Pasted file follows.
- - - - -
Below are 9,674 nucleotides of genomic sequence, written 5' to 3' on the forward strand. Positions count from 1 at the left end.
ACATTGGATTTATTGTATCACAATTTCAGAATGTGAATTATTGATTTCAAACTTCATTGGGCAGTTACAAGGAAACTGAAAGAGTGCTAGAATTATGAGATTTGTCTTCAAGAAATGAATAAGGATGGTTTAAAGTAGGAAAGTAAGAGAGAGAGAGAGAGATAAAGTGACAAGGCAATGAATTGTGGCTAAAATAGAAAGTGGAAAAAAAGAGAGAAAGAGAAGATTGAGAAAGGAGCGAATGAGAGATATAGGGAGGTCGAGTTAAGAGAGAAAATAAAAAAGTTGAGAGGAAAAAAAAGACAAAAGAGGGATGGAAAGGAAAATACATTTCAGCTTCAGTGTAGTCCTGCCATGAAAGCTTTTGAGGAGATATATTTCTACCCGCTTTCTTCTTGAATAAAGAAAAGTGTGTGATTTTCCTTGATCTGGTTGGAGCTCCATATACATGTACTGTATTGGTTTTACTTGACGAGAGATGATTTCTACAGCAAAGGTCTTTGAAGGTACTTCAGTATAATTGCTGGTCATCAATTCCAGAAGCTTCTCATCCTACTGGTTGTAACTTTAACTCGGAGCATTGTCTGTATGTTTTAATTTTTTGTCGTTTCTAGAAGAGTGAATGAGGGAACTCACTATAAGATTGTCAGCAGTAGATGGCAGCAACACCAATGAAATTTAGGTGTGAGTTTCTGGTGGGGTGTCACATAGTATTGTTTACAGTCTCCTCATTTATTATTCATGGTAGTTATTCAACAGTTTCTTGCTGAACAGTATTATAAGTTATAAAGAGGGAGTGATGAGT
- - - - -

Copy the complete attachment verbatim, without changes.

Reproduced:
Below are 9,674 nucleotides of genomic sequence, written 5' to 3' on the forward strand. Positions count from 1 at the left end.
ACATTGGATTTATTGTATCACAATTTCAGAATGTGAATTATTGATTTCAAACTTCATTGGGCAGTTACAAGGAAACTGAAAGAGTGCTAGAATTATGAGATTTGTCTTCAAGAAATGAATAAGGATGGTTTAAAGTAGGAAAGTAAGAGAGAGAGAGAGAGATAAAGTGACAAGGCAATGAATTGTGGCTAAAATAGAAAGTGGAAAAAAAGAGAGAAAGAGAAGATTGAGAAAGGAGCGAATGAGAGATATAGGGAGGTCGAGTTAAGAGAGAAAATAAAAAAGTTGAGAGGAAAAAAAAGACAAAAGAGGGATGGAAAGGAAAATACATTTCAGCTTCAGTGTAGTCCTGCCATGAAAGCTTTTGAGGAGATATATTTCTACCCGCTTTCTTCTTGAATAAAGAAAAGTGTGTGATTTTCCTTGATCTGGTTGGAGCTCCATATACATGTACTGTATTGGTTTTACTTGACGAGAGATGATTTCTACAGCAAAGGTCTTTGAAGGTACTTCAGTATAATTGCTGGTCATCAATTCCAGAAGCTTCTCATCCTACTGGTTGTAACTTTAACTCGGAGCATTGTCTGTATGTTTTAATTTTTTGTCGTTTCTAGAAGAGTGAATGAGGGAACTCACTATAAGATTGTCAGCAGTAGATGGCAGCAACACCAATGAAATTTAGGTGTGAGTTTCTGGTGGGGTGTCACATAGTATTGTTTACAGTCTCCTCATTTATTATTCATGGTAGTTATTCAACAGTTTCTTGCTGAACAGTATTATAAGTTATAAAGAGGGAGTGATGAGT